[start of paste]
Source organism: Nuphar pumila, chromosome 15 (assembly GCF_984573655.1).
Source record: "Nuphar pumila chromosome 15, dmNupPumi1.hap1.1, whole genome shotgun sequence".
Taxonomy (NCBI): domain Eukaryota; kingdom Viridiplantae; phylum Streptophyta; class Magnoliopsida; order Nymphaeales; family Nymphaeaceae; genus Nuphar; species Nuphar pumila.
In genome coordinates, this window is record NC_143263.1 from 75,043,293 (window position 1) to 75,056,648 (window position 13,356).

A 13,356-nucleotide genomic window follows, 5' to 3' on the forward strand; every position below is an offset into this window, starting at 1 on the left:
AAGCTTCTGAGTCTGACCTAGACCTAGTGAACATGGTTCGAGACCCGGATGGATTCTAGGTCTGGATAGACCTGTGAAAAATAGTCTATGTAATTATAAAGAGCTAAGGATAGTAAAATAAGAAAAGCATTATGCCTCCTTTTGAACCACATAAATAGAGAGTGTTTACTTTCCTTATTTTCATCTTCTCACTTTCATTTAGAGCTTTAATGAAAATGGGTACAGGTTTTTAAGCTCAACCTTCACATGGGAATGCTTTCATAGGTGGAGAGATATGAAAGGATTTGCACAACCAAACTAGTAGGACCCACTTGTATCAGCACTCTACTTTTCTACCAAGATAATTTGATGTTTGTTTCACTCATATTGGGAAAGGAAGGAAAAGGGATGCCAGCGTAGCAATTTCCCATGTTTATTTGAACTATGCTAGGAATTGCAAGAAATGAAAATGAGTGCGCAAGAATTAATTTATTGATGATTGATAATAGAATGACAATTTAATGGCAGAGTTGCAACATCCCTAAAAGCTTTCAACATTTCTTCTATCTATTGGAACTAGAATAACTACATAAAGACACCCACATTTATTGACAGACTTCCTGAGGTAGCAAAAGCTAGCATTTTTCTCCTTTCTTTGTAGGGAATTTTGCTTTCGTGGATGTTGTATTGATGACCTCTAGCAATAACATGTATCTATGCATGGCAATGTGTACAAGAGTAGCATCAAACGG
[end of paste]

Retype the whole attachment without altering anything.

Source organism: Nuphar pumila, chromosome 15 (assembly GCF_984573655.1).
Source record: "Nuphar pumila chromosome 15, dmNupPumi1.hap1.1, whole genome shotgun sequence".
Taxonomy (NCBI): domain Eukaryota; kingdom Viridiplantae; phylum Streptophyta; class Magnoliopsida; order Nymphaeales; family Nymphaeaceae; genus Nuphar; species Nuphar pumila.
In genome coordinates, this window is record NC_143263.1 from 75,043,293 (window position 1) to 75,056,648 (window position 13,356).

A 13,356-nucleotide genomic window follows, 5' to 3' on the forward strand; every position below is an offset into this window, starting at 1 on the left:
AAGCTTCTGAGTCTGACCTAGACCTAGTGAACATGGTTCGAGACCCGGATGGATTCTAGGTCTGGATAGACCTGTGAAAAATAGTCTATGTAATTATAAAGAGCTAAGGATAGTAAAATAAGAAAAGCATTATGCCTCCTTTTGAACCACATAAATAGAGAGTGTTTACTTTCCTTATTTTCATCTTCTCACTTTCATTTAGAGCTTTAATGAAAATGGGTACAGGTTTTTAAGCTCAACCTTCACATGGGAATGCTTTCATAGGTGGAGAGATATGAAAGGATTTGCACAACCAAACTAGTAGGACCCACTTGTATCAGCACTCTACTTTTCTACCAAGATAATTTGATGTTTGTTTCACTCATATTGGGAAAGGAAGGAAAAGGGATGCCAGCGTAGCAATTTCCCATGTTTATTTGAACTATGCTAGGAATTGCAAGAAATGAAAATGAGTGCGCAAGAATTAATTTATTGATGATTGATAATAGAATGACAATTTAATGGCAGAGTTGCAACATCCCTAAAAGCTTTCAACATTTCTTCTATCTATTGGAACTAGAATAACTACATAAAGACACCCACATTTATTGACAGACTTCCTGAGGTAGCAAAAGCTAGCATTTTTCTCCTTTCTTTGTAGGGAATTTTGCTTTCGTGGATGTTGTATTGATGACCTCTAGCAATAACATGTATCTATGCATGGCAATGTGTACAAGAGTAGCATCAAACGG